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This paper, co-authored by CCHPR researchers and researchers from the Cambridge Service Alliance at the University of Cambridge, looks at the complexities of the international construction sector and seeks to apply institutional theory to analyse the factors driving greater use of OSM to build housing.

The need to address housing supply deficits has driven global efforts to transform the construction industry and in particular to achieve greater use of offsite manufacturing (OSM). Countries like Japan, Germany and Sweden have been more successful than others in driving greater use of OSM to build new housing. How these countries achieved such success, and lessons for how others may reach such levels of using OSM to build new housing, are yet to be identified. To address this gap, in this paper we applied institutional theory to analyse the factors driving greater use of OSM to build new housing in seven selected countries. Qualitative content analysis of 95 documents enabled the identification of four typologies that have led countries to the greater use of OSM for new build housing. The four different typologies, characterised by various coercive, normative and mimetic institutional pressures, show that there is no one single strategy for guaranteeing success: an individual country cannot directly transfer specific aspects of policy and practice used in another country to their own in order to drive greater use of offsite manufacturing for building new housing.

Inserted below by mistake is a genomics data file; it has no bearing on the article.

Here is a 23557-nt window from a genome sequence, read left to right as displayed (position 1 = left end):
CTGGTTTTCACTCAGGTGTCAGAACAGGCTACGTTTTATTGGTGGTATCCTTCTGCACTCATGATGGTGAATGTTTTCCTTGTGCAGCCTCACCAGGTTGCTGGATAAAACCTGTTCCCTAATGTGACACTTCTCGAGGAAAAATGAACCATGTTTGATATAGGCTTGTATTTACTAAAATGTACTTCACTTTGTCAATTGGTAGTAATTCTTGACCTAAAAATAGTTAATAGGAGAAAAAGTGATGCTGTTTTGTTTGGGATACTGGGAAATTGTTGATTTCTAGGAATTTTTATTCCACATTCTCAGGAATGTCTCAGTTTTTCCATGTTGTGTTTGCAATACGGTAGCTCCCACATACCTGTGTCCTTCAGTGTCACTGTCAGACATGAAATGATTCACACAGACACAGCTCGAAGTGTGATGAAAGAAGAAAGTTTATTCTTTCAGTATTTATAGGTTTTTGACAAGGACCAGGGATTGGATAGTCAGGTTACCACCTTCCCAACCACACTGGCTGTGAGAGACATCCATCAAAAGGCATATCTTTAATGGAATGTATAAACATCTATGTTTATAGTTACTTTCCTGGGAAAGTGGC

Kwadwo Oti-Sarpong, Reyhaneh S. Shojaei, Zakaria Dakhli, Gemma Burgess, Mohamed Zaki (2021) How countries achieve greater use of offsite manufacturing to build new housing: identifying typologies through institutional theory. Sustainable Cities and Society, 2021,103403, ISSN 2210-6707, https://doi.org/10.1016/j.scs.2021.103403.

 

 

 

 

Authors

Kwadwo Oti-Sarpong

Reyhaneh Shojaei

Zakaria Dakhli

Gemma Burgess

Mohamed Zaki

 

Publication Date

September 2021

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